Re: Lapua, up or down? 260 Rem
"If you go down then you could get a doughnut ..."
Huh? I assume you have read about it but done little or no such case reforming?
The "doughnut" you fear relates ONLY to making shorter case bodies where thicker body brass is forced into the neck. It has NO application to a simple neck-down operation such as we are discussing.
XTRA - "Does anyone have any neck thickness dimensions on necked down brass compared to Rem brass."
I doubt anyone has that as a data point! I suspect you could get close by measuring the current thickness and multiplying that by the percent of diameter change in necking the brass down, but that's only a guess on my part. I just do it and deal with whatever it is when done. On those rare occasions I do NEED to turn a neck it surely isn't difficult to do. Most such operations are done simply to clean up the thickness variations a little and I do that on all of my "precision" brass anyway.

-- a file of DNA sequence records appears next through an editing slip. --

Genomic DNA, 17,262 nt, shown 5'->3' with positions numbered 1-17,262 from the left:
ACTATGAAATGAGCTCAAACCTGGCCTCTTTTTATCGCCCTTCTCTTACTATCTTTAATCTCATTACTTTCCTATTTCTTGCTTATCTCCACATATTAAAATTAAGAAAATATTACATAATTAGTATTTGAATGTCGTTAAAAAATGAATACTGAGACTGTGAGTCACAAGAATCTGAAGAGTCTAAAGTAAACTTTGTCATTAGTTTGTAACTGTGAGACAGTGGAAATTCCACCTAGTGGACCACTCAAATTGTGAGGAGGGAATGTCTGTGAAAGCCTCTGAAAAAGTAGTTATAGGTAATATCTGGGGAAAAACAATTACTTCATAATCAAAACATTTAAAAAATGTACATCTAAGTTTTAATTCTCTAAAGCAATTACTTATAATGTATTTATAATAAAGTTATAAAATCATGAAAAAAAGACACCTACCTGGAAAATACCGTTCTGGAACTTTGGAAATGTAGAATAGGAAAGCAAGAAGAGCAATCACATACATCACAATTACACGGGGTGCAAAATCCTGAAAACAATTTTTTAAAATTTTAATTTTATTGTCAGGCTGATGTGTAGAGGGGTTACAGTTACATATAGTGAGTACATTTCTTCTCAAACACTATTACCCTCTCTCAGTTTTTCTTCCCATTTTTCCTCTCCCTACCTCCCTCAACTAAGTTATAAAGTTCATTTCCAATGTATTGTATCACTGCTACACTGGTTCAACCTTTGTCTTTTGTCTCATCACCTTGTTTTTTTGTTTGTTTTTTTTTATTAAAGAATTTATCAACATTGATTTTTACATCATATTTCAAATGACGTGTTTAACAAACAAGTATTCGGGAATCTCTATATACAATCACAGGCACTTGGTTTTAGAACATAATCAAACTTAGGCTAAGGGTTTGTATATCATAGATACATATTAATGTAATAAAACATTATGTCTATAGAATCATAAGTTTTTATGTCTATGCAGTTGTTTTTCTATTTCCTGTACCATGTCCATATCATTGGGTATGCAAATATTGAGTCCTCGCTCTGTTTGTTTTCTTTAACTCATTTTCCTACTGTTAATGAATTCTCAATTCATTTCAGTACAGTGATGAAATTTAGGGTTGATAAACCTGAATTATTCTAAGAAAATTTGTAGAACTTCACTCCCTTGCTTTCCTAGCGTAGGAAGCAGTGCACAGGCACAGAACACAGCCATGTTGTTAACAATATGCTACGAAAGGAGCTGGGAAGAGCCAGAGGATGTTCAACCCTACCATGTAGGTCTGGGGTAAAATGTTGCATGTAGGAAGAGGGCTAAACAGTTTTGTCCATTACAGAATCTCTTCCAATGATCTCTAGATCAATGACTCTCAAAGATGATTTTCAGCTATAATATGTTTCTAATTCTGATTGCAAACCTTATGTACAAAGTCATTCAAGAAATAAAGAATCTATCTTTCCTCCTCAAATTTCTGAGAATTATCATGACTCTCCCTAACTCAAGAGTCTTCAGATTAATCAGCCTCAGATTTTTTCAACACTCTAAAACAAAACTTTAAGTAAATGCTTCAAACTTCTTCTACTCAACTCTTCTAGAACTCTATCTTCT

I do quite a bit of case reforming for three cartridges just to get "tight" necks in my factory chambers . The need to turn is more determined, for me anyway, by the actual chamber neck diameter as found with a chamber cast. I don't pay much attention to the book specs for neck diameter of my finished loads, it's MY ammo and it's not to be used by anyone else.
After major case reforming of common brass, such as R-P 30-06, to .22-250, I do turn the necks after a light ream to remove any doughnut and smooth the inside. I usually turn to leave maybe .002-3" of clearance in my factory chamber necks, it does help accuracy, a little bit anyway. I have very few "flyers", which gives me a whole lot more confidence in my ammo.
Using the right dies (a Lee Collet neck die and a Forster seater), my loaded ammo with reformed brass, the runout is typically .0005-7", or pretty darn straight!
Last edited by boomtube; 10-08-2008 at 09:14 AM.